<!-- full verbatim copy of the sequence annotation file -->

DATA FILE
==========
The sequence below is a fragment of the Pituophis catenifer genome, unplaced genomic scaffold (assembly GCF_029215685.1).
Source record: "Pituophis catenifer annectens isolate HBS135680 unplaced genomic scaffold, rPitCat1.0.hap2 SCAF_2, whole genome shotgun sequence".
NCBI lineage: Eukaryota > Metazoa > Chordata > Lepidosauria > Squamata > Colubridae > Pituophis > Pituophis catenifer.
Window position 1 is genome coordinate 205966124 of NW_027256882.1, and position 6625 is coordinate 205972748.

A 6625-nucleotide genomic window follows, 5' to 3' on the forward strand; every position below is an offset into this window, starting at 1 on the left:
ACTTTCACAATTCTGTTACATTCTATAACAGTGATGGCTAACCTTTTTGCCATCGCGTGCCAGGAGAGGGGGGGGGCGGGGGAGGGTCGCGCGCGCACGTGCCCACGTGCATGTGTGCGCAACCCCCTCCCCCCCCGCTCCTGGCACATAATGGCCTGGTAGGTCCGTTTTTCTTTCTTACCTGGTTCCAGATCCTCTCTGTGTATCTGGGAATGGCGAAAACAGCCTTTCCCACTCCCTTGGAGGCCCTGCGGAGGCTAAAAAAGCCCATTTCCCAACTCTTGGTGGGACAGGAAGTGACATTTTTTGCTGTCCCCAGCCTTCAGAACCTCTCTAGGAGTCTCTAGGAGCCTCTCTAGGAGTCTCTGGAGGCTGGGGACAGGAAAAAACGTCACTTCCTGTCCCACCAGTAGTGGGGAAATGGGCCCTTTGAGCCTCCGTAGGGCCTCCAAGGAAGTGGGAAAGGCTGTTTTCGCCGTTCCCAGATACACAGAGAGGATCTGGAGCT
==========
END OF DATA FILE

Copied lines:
The sequence below is a fragment of the Pituophis catenifer genome, unplaced genomic scaffold (assembly GCF_029215685.1).
Source record: "Pituophis catenifer annectens isolate HBS135680 unplaced genomic scaffold, rPitCat1.0.hap2 SCAF_2, whole genome shotgun sequence".
NCBI lineage: Eukaryota > Metazoa > Chordata > Lepidosauria > Squamata > Colubridae > Pituophis > Pituophis catenifer.
Window position 1 is genome coordinate 205966124 of NW_027256882.1, and position 6625 is coordinate 205972748.

A 6625-nucleotide genomic window follows, 5' to 3' on the forward strand; every position below is an offset into this window, starting at 1 on the left:
ACTTTCACAATTCTGTTACATTCTATAACAGTGATGGCTAACCTTTTTGCCATCGCGTGCCAGGAGAGGGGGGGGGCGGGGGAGGGTCGCGCGCGCACGTGCCCACGTGCATGTGTGCGCAACCCCCTCCCCCCCCGCTCCTGGCACATAATGGCCTGGTAGGTCCGTTTTTCTTTCTTACCTGGTTCCAGATCCTCTCTGTGTATCTGGGAATGGCGAAAACAGCCTTTCCCACTCCCTTGGAGGCCCTGCGGAGGCTAAAAAAGCCCATTTCCCAACTCTTGGTGGGACAGGAAGTGACATTTTTTGCTGTCCCCAGCCTTCAGAACCTCTCTAGGAGTCTCTAGGAGCCTCTCTAGGAGTCTCTGGAGGCTGGGGACAGGAAAAAACGTCACTTCCTGTCCCACCAGTAGTGGGGAAATGGGCCCTTTGAGCCTCCGTAGGGCCTCCAAGGAAGTGGGAAAGGCTGTTTTCGCCGTTCCCAGATACACAGAGAGGATCTGGAGCT